Goldman Sachs Facts

A cynic would point out that both the new Greek and Italian leaders are Goldman Sachs insiders. As is the new European Central Bank president, Mario Draghi. Press Europe has the details:

Draghi was Goldman Sachs International’s vice-chairman for Europe between 2002 and 2005, a position that put him in charge of the “companies and sovereign” department, which shortly before his arrival, helped Greece to disguise the real nature of its books with a swap on its sovereign debt.

Monti was an international adviser to Goldman Sachs from 2005 until his nomination to lead the Italian government. According to the bank, his mission was to provide advice “on European business and major public policy initiatives worldwide”. As such, he was a “door opener” with a brief to defend Goldman’s interest in the corridors of power in Europe.

The third man, Lucas Papademos, was the governor of the Greek central bank from 1994 to 2002. In this capacity, he played a role that has yet to be elucidated in the operation to mask debt on his country’s books, perpetrated with assistance from Goldman Sachs. And perhaps more importantly, the current chairman of Greece’s Public Debt Management Agency, Petros Christodoulos, also worked as a trader for the bank in London.

But why does Goldman Sachs’ influence matter? Remember, in 2008, Treasury Secretary Hank Paulson, also from Goldman Sachs, just about staged a coup to bail out US banks. He had to threaten politicians with the notion that their salaries wouldn’t be paid if the financial system ceased to exist. That got them moving. Transcripts of the many phone calls Paulson made to Goldman Sachs’ CEO at the time would make for interesting reading. All we know is that there were a lot of calls between the two during the crisis.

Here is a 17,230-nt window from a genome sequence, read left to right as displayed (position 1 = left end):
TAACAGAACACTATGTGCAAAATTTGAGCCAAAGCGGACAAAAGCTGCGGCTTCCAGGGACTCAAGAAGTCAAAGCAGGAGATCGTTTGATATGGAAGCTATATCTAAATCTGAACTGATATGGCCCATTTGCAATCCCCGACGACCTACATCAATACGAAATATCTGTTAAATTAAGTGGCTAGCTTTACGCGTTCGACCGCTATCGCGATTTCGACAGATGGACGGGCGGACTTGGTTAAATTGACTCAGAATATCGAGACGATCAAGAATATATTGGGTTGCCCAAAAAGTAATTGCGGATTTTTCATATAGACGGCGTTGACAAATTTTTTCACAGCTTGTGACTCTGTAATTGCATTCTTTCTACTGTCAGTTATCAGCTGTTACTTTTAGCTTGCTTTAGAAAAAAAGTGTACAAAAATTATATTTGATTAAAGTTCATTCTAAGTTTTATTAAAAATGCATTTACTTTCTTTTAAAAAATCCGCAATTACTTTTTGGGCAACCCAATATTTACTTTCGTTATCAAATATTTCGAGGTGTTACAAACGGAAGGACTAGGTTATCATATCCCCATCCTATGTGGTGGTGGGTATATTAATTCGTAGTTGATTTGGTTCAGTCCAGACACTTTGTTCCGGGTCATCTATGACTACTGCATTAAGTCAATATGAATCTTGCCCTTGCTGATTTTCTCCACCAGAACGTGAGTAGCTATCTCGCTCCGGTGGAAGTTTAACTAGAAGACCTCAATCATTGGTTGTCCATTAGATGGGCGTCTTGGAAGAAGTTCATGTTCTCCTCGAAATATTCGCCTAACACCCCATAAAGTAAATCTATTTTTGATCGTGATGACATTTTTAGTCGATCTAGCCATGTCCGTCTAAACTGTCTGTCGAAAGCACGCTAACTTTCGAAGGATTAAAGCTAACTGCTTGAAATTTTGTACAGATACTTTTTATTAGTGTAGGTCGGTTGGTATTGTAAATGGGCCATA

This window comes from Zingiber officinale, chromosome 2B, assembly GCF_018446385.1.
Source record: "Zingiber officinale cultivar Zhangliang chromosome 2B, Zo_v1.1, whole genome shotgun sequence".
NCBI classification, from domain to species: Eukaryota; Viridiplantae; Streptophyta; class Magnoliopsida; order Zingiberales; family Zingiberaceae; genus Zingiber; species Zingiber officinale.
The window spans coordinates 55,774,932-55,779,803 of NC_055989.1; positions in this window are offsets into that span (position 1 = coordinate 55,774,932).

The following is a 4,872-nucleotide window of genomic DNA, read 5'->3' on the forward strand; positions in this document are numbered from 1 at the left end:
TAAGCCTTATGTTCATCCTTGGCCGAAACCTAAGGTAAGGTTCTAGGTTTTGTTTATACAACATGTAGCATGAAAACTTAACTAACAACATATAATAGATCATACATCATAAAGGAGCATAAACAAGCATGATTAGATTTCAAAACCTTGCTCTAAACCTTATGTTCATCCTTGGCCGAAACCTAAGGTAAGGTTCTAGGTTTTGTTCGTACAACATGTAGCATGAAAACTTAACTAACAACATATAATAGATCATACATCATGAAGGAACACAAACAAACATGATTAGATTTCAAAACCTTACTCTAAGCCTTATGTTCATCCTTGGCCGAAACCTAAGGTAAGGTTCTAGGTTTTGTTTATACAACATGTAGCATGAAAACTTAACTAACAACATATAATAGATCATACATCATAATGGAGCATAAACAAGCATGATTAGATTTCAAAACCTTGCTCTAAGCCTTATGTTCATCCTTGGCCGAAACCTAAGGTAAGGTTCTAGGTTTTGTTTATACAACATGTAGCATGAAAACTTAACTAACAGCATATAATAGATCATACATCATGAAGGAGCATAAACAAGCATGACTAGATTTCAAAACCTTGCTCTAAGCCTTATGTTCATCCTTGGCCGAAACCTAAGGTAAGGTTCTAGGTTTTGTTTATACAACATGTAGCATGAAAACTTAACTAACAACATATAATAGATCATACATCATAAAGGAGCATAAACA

So the Goldman boys have rigged the deck in their favour in Europe too. Bankers have positioned themselves to pull off another bank rescue. But it doesn’t always work out well for them. Goldman Sachs CEO alumnus, Jon Corzine managed to run the enormous brokerage firm MF Global into the ground on European sovereign debt recently. The bankruptcy has hit several of his Goldman buddies too. Not to mention many Aussie investors.

Nick Hubble,
for Markets and Money

Nick Hubble
Nick Hubble is a feature editor of Markets and Money and editor of The Money for Life Letter. Having gained degrees in Finance, Economics and Law from the prestigious Bond University, Nick completed an internship at probably the most famous investment bank in the world, where he discovered what the financial world was really like. He then brought his youthful enthusiasm and energy to Port Phillip Publishing, where, instead of telling everyone about Markets and Money, he started writing for it. To follow Nick's financial world view more closely you can you can subscribe to Markets and Money for free here. If you’re already a Markets and Money subscriber, then we recommend you also join him on Google+. It's where he shares investment research, commentary and ideas that he can't always fit into his regular Markets and Money emails.

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